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Publication numberUS4279849 A
Publication typeGrant
Application numberUS 06/112,325
Publication dateJul 21, 1981
Filing dateJan 15, 1980
Priority dateJan 25, 1979
Also published asDE3001640A1, DE3001640C2
Publication number06112325, 112325, US 4279849 A, US 4279849A, US-A-4279849, US4279849 A, US4279849A
InventorsYutaka Ogawa, Toshio Takehara, Seiichi Asami
Original AssigneeNgk Insulators, Inc.
Export CitationBiBTeX, EndNote, RefMan
External Links: USPTO, USPTO Assignment, Espacenet
Starches, firing, crystallization
US 4279849 A
Abstract
Cordierite ceramic honeycomb structural bodies having a high thermal shock resistance and a high water absorption are produced by adding the defined amount of starch powder, a binder and water to a ceramic starting material to crystallize cordierite upon firing.
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Claims(2)
What is claimed is:
1. A method for producing cordierite ceramic honeycomb structural bodies having an excellent thermal shock resistance, which comprises adding a binder, water and 1 to 30 parts by weight of ungelatinized starch powder to 100 parts by weight of ceramic starting material to crystallize cordierite by firing, kneading the resulting mixture at a temperature of not higher than 70 C., extruding the mixture into a honeycomb structural body, and drying and firing the honeycomb structural body.
2. The method as claimed in claim 1, wherein the starch powder is at least one flour selected from the group consisting of wheat flour, rice flour, potato flour and corn flour.
Description

The present invention relates to a method for producing cordierite ceramic honeycomb structural bodies for supporting catalyst for purifying harmful gases, such as automotive exhaust gas, factory exhaust gas and the like.

The prior methods for producing cordierite ceramic honeycomb structural bodies comprise adding a binder, such as starch paste, methyl cellulose, polyvinyl alcohol and the like and water to ceramic starting material to crystallize cordierite when firing, kneading the resulting mixture, extruding the mixture and then drying and firing the shaped article, or adding 1 to 30 parts by weight of graphite or carbon powder for increasing the water absorption to make supporting of catalyst easy to 100 parts by weight of ceramic starting materials to crystallize cordierite when firing, and a binder such as starch paste, methyl cellulose, polyvinyl alcohol and the like and water, kneading the resulting mixture, extruding the mixture and drying and firing the shaped article. The starch paste used in the prior methods acts a role of a molding assistant and in order to provide a bonding force between ceramic starting material powders, only gelatinized starch obtained by heating starch powder in water is used.

These methods have the following defects. When powdery graphite or powdery carbon is not added, it is impossible to freely control the increase of the water absorption of the fired body. When powdery graphite or powdery carbon is added, even though the water absorption can be freely controlled by selection of the amount of additives, the thermal shock resistance of the honeycomb structural body produced by this production process is low, so that the honeycomb structural body is apt to be broken by, for example, rapid heating upon starting of automobile engines.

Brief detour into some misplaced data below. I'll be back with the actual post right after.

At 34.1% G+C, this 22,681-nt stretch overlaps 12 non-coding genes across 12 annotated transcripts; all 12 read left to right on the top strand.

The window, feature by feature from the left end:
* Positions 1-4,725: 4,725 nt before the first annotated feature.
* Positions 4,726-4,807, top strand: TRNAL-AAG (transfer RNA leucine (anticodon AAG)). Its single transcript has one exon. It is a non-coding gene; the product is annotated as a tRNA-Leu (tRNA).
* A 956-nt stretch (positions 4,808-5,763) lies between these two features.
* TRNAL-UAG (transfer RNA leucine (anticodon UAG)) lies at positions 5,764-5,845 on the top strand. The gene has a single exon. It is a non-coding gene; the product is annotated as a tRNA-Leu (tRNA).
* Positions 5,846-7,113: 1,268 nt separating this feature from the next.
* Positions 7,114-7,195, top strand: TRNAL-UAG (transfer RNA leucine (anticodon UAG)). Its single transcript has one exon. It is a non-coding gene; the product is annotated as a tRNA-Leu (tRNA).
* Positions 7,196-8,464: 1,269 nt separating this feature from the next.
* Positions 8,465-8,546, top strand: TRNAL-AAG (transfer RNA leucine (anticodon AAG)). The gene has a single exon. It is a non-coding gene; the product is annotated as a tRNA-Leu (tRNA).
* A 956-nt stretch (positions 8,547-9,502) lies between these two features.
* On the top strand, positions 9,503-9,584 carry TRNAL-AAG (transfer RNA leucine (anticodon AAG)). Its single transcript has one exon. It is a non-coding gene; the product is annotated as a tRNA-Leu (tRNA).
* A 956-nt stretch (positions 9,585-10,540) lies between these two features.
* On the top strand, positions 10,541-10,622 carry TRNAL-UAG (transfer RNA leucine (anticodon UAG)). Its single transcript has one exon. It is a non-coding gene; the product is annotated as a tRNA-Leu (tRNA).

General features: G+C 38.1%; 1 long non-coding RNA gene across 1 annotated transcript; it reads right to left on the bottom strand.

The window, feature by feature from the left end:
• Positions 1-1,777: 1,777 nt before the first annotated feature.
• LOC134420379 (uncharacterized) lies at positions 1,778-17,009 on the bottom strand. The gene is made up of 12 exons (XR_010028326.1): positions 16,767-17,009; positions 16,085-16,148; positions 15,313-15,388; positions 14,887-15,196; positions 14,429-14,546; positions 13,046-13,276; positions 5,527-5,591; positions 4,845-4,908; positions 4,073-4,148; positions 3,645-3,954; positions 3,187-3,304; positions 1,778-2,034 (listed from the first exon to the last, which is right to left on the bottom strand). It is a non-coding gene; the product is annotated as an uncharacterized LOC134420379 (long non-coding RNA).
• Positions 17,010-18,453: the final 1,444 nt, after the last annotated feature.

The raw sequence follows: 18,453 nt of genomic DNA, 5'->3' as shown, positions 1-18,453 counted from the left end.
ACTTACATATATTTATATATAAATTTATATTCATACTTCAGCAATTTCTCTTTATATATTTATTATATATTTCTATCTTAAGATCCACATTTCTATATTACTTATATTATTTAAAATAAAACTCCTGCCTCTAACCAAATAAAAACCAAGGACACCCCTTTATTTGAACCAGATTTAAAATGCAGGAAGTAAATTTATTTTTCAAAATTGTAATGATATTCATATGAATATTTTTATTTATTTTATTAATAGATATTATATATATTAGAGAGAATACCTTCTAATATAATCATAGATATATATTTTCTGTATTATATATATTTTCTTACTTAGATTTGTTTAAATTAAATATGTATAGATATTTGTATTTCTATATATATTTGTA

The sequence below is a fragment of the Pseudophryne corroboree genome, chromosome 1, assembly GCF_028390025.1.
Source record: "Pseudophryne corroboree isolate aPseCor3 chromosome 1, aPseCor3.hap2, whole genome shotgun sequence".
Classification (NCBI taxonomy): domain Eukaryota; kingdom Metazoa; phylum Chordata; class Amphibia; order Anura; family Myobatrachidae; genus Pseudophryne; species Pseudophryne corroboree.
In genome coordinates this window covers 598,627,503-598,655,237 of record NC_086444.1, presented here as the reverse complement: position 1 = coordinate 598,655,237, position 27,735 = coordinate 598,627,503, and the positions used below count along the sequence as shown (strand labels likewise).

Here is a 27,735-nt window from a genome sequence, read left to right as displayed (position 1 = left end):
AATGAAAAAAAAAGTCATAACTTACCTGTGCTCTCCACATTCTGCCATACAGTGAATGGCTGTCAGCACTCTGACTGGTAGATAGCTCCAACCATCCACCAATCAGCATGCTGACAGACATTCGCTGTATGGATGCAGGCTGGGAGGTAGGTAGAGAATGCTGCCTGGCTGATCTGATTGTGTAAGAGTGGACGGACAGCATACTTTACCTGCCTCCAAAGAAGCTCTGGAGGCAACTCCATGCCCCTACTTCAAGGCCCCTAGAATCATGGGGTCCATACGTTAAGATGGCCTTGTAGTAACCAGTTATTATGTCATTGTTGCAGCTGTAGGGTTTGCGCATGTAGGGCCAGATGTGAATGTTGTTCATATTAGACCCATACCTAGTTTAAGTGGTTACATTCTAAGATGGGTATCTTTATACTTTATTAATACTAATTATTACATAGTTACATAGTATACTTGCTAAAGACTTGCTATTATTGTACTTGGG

The present invention aims to solve these defects and provide means capable of controlling the water absorption and improving the thermal shock resistance, and consists in a method for producing cordierite ceramic honeycomb structural bodies, which comprises adding a binder, water and 1 to 30 parts by weight of starch powder to 100 parts by weight of ceramic starting material to crystallize cordierite by firing, kneading the resulting mixture, extruding the mixture and then drying and firing the shaped article.

The ceramic starting material to crystallize cordierite when firing is a mixture obtained by compounding starting materials to have magnesia, alumina and silica so that the major part of the fired product is constituted with cordierite crystal and the chemical composition of the fired product is 46 to 53% by weight of SiO2, 31 to 41% by weight of Al2 O3, 11 to 16% by weight of MgO and less than 3% by weight of inevitable impurities as the optimum range. As starch powder to be used as pore forming agent, use may be made of wheat flour, rice flour, potato flour, corn flour and the like, in which starch component has not been gelatinized. The grain size range of starch powder to be used is 0.005 to 0.08 mm, preferably 0.02 to 0.04 mm in the average grain size but the grain size is not limited thereto. The binder includes starch paste, methyl cellulose, polyvinyl alcohol and the like, which have been heretofore been used. The mixing and kneading and extruding are carried out through an apparatus wherein a die disclosed in U.S. Pat. No. 3,824,196, by which the extruded material is shaped into a honeycomb structure, is provided to a de-airing pug mill or a piston type extruder. The temperature of the green mass itself during kneading must be not higher than 70 C. and for the purpose, the kneader is cooled. The firing is conducted at the temperature heretofore known for crystallizing cordierite crystal, for example, at a temperature of 1,330 to 1,450 C. for 2 to 6 hours.